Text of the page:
I like this flash so much I just bought a second one ....
    In this shot taken at 1/800th sec in 'A' mode with the flash on an sc17 cable you can actually see the shadow thrown by the power of the flash .....
    Subscribe to see EXIF info for this image (if available)
  7. roundout


    Aug 19, 2008
    I should have clarified. I am not looking for TTL; I know that won't work. More concerning is the behaviour of the flash. I need to know if it's malfunctioning or not. Knowing that will allow me to go forward with either this flash or a different unit.
  8. To me it sounds like it's malfunctioning - I haven't had that kind of behaviour from mine yet .
  9. I was using my SB-24 on my N80 today and put it on the D50 and shot 33 exposures with no problems. I was using Auto and manual settings.

    I did not try it with the D80 but thought the D50 info might give you an indication. I think you may have a trouble on the strobe.

  10. PeteZ28


    Oct 5, 2007
    Newtown, PA
    More on that please? I know they all had "higher" sync speeds of 1/500, but I'd like to know more about sync at 8x the rated flash sync speed. Could be useful for a LOT of things!

    Nice image from the race too!
  11. A simple solution is to slide a piece of paper under the back two pins of the flash [ any flash that can be set manually or use "A" mode ] . This way the camera doesn't get a signal from the flash that it is ready to fire and fires as if there isn't a flash there . With the models I mention they have a shutter that never fires faster than 1/125th sec while the sensor fires electronically allowing high synch speeds .
    Now you can set any speed you want and the camera won't default to the max speed of 1/500th since "there is no flash'' as far as it 'knows' .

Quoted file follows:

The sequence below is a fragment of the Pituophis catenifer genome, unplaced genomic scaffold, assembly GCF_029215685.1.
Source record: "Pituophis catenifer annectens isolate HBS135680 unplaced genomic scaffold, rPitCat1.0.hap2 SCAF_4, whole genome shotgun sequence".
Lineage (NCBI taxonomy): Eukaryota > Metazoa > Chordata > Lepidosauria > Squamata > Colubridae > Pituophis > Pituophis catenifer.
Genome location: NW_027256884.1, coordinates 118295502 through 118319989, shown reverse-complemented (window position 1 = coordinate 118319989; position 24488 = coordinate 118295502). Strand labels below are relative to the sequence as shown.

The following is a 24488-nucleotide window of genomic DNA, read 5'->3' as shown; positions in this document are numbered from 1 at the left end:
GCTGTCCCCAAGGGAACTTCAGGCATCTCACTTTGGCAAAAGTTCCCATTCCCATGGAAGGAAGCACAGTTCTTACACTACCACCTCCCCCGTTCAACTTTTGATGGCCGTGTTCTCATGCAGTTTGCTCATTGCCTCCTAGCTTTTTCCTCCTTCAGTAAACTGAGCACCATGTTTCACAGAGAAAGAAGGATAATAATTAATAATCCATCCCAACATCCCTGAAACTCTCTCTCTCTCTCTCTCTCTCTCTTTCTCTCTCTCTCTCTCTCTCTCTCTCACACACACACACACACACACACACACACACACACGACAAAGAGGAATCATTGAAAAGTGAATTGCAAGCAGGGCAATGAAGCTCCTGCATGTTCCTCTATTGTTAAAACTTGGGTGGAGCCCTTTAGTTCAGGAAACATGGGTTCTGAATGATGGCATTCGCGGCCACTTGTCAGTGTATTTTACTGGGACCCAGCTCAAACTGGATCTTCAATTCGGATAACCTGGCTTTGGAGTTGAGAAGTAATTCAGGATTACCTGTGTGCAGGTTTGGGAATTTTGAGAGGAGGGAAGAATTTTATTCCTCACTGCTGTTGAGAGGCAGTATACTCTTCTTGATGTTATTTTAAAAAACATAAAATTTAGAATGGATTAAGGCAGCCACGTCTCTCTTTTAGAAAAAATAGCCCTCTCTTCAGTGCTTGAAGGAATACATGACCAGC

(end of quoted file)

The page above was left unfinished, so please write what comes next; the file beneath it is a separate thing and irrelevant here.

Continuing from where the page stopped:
An SB800 fires at 1/700th at full power I think so 1/500th is safe for that power .[I haven't tried this yet with the SB800 , just comparing flash firing speeds ] . 1/2700th at 1/4 output so 1/2000th should capture all the light , 1/5900th at 1/8th which would be a safe 1/4000th shutter speed .
    The SB24 is not as powerful so the firing times should actually be faster at the same fractions .
    I took a few shots at 1/8000th in total darkness with my D70S and it catches some of the light evenly over the entire frame but not much at that speed .
  12. PeteZ28


    Oct 5, 2007
    Newtown, PA
    Interesting Desmond, thank you! I never realized the sensors in those bodies read data progressively, not simultaniously. It actually makes sense from an electronic standpoint. Makes me wonder if other bodies work in a similar way???
  13. I'm not too sure what you mean about reading progressively , I don't know too much about that . I think the main difference is that other bodies rely totally on the shutter letting light in rather than an electronically triggered sensor like a compact .
  14. PeteZ28


    Oct 5, 2007
    Newtown, PA
    Ahh I see what you mean now. Instead of having a "slit" that moves past the sensor (ah la; traditional high speed shutter), you're saying that the shutter opens to 1/125th and the sensor turns on and off at the appropriate "speed"?
  15. that's how I understand it and apparently why such high synch speeds can be obtained .